Sixty-eight finalists were selected from more than 300 entries, submitted under six categories including Emerging, Heritage, Open, Local Residents, Indigenous and the Robert Carter Youth Award.
Curator Lyn DiCiero said the selection process was difficult. ”We looked for works which were resolved, proficient and technically excellent, with all styles from abstract to realism considered,” she said.
Mayor Barry Sammels said the City of Rockingham Art Awards confirmed the City’s commitment to providing arts and cultural opportunities for residents, as well as highlighting the unique cultural, historical, and heritage aspects of this wonderful City.
“The Art Awards encourage artists to put their natural talents to use, to give them the opportunity to display their works and provide them with a pathway to establish themselves in the art world,” Mayor Sammels said.
“On behalf of the City, I would like to congratulate all those who entered the award this year, and thank you all for the artistic contributions of this highly gifted sector of our community.
“I would also like to acknowledge the very difficult role played by this year’s judges, Connie Petrillo, St John of God Murdoch Hospital Arts Manager and well-known sculptor Greg James, in judging the very diverse work that was represented. It must have been a most difficult task, but also a most rewarding one.”
Nedlands-based artist Rowena Keall Walsh was the winner of the major $5,000 Open Acquisitive Award and said she was very pleased to win with a work featuring the view from a friend’s shack at Point Peron, created especially for the awards.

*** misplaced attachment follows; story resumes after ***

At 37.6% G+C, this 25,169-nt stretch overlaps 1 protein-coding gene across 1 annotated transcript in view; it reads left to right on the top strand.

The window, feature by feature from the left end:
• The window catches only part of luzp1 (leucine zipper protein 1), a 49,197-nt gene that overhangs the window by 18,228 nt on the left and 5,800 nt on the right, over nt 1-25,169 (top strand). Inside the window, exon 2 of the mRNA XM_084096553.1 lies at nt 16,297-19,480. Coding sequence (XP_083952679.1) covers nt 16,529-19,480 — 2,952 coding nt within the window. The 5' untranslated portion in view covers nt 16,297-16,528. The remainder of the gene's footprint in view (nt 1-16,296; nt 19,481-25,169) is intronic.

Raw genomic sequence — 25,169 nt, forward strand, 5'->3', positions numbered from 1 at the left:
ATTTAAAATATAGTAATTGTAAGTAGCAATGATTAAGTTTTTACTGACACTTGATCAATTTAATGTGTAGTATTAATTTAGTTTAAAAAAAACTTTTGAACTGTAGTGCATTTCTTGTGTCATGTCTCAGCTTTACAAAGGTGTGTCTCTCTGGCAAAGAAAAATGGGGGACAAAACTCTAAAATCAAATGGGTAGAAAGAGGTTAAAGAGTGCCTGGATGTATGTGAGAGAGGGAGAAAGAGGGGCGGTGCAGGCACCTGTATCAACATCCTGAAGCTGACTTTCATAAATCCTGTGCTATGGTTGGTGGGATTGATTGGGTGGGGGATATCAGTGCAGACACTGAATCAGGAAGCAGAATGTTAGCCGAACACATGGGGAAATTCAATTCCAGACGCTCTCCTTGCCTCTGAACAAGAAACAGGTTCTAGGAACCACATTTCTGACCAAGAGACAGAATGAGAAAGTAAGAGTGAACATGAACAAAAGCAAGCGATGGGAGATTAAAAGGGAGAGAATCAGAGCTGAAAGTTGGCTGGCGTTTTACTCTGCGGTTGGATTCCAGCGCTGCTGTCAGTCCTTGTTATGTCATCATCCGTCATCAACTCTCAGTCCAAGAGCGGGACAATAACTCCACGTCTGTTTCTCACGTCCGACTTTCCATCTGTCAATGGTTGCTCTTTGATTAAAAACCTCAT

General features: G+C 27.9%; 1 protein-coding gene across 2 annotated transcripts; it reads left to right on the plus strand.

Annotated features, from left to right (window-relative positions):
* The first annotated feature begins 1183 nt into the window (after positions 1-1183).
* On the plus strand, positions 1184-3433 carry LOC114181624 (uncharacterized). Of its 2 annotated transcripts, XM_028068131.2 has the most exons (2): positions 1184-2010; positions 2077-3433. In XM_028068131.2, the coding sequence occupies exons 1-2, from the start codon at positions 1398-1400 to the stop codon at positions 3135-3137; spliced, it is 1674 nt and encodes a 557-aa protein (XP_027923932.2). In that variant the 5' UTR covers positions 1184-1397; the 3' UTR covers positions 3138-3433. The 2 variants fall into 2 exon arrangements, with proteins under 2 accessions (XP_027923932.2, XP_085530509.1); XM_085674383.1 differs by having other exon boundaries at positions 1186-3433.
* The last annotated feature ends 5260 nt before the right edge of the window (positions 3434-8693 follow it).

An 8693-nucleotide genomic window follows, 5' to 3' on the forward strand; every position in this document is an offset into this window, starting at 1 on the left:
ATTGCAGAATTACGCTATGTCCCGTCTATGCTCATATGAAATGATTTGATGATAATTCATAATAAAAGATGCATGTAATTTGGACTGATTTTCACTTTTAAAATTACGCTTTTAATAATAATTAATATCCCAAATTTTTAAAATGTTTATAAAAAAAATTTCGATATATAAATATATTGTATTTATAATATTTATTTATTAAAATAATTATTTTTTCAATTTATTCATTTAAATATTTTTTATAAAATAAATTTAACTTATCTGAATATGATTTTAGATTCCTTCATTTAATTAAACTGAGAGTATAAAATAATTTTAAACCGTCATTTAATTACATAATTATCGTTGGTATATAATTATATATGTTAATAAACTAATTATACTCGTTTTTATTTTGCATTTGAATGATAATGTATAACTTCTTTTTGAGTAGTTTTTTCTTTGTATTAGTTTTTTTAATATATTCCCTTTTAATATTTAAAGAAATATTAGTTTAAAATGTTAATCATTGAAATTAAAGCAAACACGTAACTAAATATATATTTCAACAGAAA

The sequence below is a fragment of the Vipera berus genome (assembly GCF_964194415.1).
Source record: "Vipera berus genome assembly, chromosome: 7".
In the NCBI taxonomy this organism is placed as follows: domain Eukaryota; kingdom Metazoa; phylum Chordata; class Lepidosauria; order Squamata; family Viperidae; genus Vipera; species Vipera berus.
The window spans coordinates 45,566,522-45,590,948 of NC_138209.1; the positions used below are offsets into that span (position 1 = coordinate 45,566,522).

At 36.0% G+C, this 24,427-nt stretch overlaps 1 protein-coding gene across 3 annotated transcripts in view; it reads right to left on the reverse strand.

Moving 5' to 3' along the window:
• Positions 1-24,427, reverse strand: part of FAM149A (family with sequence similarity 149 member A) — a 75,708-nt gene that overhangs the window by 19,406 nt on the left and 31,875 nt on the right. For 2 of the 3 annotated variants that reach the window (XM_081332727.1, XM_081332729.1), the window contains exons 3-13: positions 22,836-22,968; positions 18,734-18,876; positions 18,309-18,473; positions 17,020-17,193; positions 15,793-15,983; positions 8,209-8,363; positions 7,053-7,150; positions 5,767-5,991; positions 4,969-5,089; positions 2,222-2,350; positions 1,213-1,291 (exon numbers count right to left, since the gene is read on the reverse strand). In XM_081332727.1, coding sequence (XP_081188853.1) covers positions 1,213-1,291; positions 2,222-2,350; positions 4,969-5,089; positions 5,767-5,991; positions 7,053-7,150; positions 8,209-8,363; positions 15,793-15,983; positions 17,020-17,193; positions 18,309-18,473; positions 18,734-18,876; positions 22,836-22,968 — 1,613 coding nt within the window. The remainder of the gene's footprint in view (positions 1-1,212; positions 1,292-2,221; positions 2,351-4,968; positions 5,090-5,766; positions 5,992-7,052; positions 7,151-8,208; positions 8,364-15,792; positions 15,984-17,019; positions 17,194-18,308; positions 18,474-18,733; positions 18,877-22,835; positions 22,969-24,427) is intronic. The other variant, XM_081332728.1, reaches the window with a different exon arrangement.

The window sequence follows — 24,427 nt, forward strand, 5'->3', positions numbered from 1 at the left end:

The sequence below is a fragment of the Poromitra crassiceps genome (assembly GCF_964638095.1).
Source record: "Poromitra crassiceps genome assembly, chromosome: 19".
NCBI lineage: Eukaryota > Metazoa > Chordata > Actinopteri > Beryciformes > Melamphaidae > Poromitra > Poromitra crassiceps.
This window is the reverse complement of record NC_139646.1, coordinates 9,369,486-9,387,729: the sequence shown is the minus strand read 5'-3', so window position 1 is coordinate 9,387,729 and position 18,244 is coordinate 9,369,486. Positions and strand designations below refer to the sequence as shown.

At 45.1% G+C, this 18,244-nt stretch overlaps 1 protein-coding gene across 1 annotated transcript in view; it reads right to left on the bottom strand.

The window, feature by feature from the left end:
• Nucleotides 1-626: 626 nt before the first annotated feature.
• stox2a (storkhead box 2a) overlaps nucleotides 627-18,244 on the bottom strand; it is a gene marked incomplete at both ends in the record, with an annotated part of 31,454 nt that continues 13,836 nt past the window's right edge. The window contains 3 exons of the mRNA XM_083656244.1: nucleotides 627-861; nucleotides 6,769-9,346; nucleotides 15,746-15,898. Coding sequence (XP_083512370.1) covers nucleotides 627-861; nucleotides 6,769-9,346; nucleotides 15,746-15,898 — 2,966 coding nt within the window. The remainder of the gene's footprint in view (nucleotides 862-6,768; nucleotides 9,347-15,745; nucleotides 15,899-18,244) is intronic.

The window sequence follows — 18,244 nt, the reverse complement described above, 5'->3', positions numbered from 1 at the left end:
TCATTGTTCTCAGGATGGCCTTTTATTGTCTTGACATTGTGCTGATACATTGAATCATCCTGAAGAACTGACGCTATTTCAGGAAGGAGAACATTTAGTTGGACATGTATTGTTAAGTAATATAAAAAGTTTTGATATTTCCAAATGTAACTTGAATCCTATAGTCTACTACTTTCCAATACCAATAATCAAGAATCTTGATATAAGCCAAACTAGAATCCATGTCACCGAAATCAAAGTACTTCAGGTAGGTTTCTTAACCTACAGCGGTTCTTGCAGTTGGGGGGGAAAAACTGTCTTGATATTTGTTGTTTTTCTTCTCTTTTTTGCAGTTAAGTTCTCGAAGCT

“In 2015, when my friends asked me to paint the view from their shack at Point Peron, I became aware of the development planned for the area,” she said. “It became the subject of my solo exhibition at UWA’s Cullity Gallery in November last year. I visited Point Peron on and off for a year in preparation for the show, so I feel I have a close connection to the Rockingham area.”
Keall Walsh studied at Claremont School of Art, and has exhibited around the State since 2001. Her commissions include the Perth Airport and the 5-star Galaxy Casino Hotel in Macau, China. She was the major winner of the City of Wanneroo Art Awards in 2013.
The finalists are on display at both the Gary Holland Community Centre and the Rockingham Arts Centre until Saturday 20 May, with many of the works for sale. Visitors are encouraged to vote for their favourite artwork to be in the running to win $250.
2017 Winners List
Robert Carter Youth Award $1,500: It’s All Too Much by Amberley Matray.
Local Resident Award $1,500: New Beginnings by Vanessa Liebenberg.
Emerging Award: $2,500 for an artist who has practised their art continuously for less than five years: Girl with a Pomegranate by Gemma Mangano.
Heritage Award: $4,000 for the work that best captures the history, heritage or cultural significance of the Rockingham region: Seaforth McKenzie’s Cave by Michael Doherty.
Indigenous Award: $4,000 acquisitive award: Untitled by Peter Dean Wally. The City is proud of the relationships we have forged with the Nyungar people, and this award recognises the important and nationally-defining work created by First Australians.
Open Award: $5,000 acquisitive for an established artist in continuous public practice for over five years: Shack Community Dusk by Rowena Keall Walsh. This award represents the highest standard of works submitted to the Awards.
The winning entry in the Open and Indigenous section will become part of the City’s art collection.